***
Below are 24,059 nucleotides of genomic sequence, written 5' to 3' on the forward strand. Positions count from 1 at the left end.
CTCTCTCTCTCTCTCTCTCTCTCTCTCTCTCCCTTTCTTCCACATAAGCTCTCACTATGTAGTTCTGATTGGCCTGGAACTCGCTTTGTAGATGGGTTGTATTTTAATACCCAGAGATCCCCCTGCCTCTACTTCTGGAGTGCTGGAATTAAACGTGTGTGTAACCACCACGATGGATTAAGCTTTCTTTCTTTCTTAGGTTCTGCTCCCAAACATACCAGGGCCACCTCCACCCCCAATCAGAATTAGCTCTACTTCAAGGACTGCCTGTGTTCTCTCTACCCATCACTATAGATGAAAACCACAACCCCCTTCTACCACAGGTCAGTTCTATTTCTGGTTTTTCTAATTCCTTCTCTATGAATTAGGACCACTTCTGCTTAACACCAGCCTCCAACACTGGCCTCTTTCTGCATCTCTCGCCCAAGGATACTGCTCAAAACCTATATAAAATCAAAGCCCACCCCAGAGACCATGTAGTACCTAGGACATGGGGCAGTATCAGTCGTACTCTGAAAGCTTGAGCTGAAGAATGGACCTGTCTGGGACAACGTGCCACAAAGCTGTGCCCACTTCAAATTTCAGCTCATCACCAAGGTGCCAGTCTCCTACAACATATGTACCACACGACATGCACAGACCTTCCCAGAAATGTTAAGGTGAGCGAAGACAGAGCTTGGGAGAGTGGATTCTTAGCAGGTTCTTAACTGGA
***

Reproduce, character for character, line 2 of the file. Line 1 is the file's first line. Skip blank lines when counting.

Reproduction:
CTCTCTCTCTCTCTCTCTCTCTCTCTCTCTCCCTTTCTTCCACATAAGCTCTCACTATGTAGTTCTGATTGGCCTGGAACTCGCTTTGTAGATGGGTTGTATTTTAATACCCAGAGATCCCCCTGCCTCTACTTCTGGAGTGCTGGAATTAAACGTGTGTGTAACCACCACGATGGATTAAGCTTTCTTTCTTTCTTAGGTTCTGCTCCCAAACATACCAGGGCCACCTCCACCCCCAATCAGAATTAGCTCTACTTCAAGGACTGCCTGTGTTCTCTCTACCCATCACTATAGATGAAAACCACAACCCCCTTCTACCACAGGTCAGTTCTATTTCTGGTTTTTCTAATTCCTTCTCTATGAATTAGGACCACTTCTGCTTAACACCAGCCTCCAACACTGGCCTCTTTCTGCATCTCTCGCCCAAGGATACTGCTCAAAACCTATATAAAATCAAAGCCCACCCCAGAGACCATGTAGTACCTAGGACATGGGGCAGTATCAGTCGTACTCTGAAAGCTTGAGCTGAAGAATGGACCTGTCTGGGACAACGTGCCACAAAGCTGTGCCCACTTCAAATTTCAGCTCATCACCAAGGTGCCAGTCTCCTACAACATATGTACCACACGACATGCACAGACCTTCCCAGAAATGTTAAGGTGAGCGAAGACAGAGCTTGGGAGAGTGGATTCTTAGCAGGTTCTTAACTGGA